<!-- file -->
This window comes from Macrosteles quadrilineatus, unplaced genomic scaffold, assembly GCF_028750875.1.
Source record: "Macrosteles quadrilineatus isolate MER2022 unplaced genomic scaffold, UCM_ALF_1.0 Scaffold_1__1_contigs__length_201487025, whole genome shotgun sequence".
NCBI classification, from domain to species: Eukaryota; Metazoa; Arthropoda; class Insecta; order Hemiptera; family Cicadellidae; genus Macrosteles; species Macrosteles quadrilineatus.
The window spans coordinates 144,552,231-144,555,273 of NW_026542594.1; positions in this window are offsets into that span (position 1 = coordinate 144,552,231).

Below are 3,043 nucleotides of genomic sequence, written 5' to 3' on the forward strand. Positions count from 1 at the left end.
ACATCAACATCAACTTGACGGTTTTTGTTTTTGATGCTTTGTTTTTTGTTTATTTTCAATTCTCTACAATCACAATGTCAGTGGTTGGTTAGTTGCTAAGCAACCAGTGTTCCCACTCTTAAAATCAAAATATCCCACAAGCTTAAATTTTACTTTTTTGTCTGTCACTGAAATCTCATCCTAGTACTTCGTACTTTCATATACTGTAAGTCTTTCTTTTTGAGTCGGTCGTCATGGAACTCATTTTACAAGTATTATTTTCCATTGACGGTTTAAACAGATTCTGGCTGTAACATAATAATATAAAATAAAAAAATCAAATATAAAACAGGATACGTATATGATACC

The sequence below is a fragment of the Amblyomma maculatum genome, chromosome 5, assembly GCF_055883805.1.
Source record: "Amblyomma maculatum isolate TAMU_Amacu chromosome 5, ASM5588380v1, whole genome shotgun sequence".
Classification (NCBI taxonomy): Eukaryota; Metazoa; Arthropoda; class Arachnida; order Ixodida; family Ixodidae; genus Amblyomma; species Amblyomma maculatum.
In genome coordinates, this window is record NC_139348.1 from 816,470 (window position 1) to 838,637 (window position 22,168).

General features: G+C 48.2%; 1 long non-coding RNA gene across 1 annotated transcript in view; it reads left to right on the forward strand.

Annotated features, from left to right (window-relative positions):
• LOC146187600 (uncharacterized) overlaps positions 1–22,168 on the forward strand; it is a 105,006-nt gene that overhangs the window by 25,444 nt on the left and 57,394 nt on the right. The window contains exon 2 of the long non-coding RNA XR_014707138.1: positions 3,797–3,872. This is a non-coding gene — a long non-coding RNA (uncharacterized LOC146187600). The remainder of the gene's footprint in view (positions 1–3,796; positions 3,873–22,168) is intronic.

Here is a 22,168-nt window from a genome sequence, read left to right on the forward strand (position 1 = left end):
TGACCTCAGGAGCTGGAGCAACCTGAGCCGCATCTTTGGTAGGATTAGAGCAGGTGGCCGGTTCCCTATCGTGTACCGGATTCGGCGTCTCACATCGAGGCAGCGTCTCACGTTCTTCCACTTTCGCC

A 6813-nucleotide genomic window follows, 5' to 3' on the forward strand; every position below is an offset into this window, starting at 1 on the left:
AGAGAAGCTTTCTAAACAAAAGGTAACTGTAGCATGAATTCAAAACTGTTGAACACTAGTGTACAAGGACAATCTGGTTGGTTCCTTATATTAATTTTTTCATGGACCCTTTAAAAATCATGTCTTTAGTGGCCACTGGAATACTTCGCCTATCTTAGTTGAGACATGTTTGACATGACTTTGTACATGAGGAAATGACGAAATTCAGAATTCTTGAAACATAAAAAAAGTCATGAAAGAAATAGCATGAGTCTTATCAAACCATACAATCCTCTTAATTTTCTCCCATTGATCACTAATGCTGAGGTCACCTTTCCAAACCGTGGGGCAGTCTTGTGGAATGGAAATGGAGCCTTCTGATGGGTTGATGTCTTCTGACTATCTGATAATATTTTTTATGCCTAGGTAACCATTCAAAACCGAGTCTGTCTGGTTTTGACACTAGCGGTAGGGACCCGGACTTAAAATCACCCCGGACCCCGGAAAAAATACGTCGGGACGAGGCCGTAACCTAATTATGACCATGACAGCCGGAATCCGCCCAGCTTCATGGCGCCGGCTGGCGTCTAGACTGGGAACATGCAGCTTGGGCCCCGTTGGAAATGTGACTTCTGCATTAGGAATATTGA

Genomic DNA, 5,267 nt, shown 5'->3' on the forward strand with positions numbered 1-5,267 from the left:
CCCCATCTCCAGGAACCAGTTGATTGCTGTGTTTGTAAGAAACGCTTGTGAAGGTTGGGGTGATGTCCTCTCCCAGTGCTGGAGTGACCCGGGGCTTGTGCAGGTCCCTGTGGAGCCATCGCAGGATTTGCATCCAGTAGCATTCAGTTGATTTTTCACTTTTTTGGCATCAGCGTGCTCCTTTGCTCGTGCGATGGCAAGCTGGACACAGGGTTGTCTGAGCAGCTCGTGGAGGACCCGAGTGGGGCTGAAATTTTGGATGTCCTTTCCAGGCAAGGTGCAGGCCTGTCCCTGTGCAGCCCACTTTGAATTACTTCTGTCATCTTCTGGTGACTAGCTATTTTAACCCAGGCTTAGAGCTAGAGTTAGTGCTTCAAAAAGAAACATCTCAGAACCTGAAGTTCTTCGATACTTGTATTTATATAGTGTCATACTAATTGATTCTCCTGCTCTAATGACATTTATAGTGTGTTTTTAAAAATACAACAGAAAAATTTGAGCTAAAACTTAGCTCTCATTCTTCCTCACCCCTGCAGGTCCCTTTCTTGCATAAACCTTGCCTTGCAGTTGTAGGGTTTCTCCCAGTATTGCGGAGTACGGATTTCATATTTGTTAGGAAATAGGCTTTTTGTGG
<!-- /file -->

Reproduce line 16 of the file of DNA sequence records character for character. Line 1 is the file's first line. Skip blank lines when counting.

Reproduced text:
A 6813-nucleotide genomic window follows, 5' to 3' on the forward strand; every position below is an offset into this window, starting at 1 on the left: